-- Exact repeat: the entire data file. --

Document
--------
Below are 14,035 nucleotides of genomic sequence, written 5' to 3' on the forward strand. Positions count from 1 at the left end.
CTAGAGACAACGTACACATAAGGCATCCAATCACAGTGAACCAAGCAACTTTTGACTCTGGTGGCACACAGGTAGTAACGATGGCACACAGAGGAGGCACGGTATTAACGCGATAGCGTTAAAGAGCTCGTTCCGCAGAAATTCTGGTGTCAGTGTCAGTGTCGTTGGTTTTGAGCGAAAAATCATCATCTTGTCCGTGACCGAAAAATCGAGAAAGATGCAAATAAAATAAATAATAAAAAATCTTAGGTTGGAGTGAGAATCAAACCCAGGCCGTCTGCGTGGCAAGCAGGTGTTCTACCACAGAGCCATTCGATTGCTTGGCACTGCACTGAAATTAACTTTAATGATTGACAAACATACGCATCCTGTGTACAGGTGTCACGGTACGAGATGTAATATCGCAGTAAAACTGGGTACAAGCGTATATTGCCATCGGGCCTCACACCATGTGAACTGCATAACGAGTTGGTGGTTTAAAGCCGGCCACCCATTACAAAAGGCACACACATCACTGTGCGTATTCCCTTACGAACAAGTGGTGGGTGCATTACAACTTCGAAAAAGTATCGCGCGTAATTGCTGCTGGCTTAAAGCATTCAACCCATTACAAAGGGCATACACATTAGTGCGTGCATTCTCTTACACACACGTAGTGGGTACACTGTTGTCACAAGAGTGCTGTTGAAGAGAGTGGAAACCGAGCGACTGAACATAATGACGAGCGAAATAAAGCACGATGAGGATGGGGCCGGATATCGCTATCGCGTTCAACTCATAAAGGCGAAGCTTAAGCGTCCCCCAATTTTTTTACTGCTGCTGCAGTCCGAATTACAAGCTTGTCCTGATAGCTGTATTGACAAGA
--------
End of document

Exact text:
Below are 14,035 nucleotides of genomic sequence, written 5' to 3' on the forward strand. Positions count from 1 at the left end.
CTAGAGACAACGTACACATAAGGCATCCAATCACAGTGAACCAAGCAACTTTTGACTCTGGTGGCACACAGGTAGTAACGATGGCACACAGAGGAGGCACGGTATTAACGCGATAGCGTTAAAGAGCTCGTTCCGCAGAAATTCTGGTGTCAGTGTCAGTGTCGTTGGTTTTGAGCGAAAAATCATCATCTTGTCCGTGACCGAAAAATCGAGAAAGATGCAAATAAAATAAATAATAAAAAATCTTAGGTTGGAGTGAGAATCAAACCCAGGCCGTCTGCGTGGCAAGCAGGTGTTCTACCACAGAGCCATTCGATTGCTTGGCACTGCACTGAAATTAACTTTAATGATTGACAAACATACGCATCCTGTGTACAGGTGTCACGGTACGAGATGTAATATCGCAGTAAAACTGGGTACAAGCGTATATTGCCATCGGGCCTCACACCATGTGAACTGCATAACGAGTTGGTGGTTTAAAGCCGGCCACCCATTACAAAAGGCACACACATCACTGTGCGTATTCCCTTACGAACAAGTGGTGGGTGCATTACAACTTCGAAAAAGTATCGCGCGTAATTGCTGCTGGCTTAAAGCATTCAACCCATTACAAAGGGCATACACATTAGTGCGTGCATTCTCTTACACACACGTAGTGGGTACACTGTTGTCACAAGAGTGCTGTTGAAGAGAGTGGAAACCGAGCGACTGAACATAATGACGAGCGAAATAAAGCACGATGAGGATGGGGCCGGATATCGCTATCGCGTTCAACTCATAAAGGCGAAGCTTAAGCGTCCCCCAATTTTTTTACTGCTGCTGCAGTCCGAATTACAAGCTTGTCCTGATAGCTGTATTGACAAGA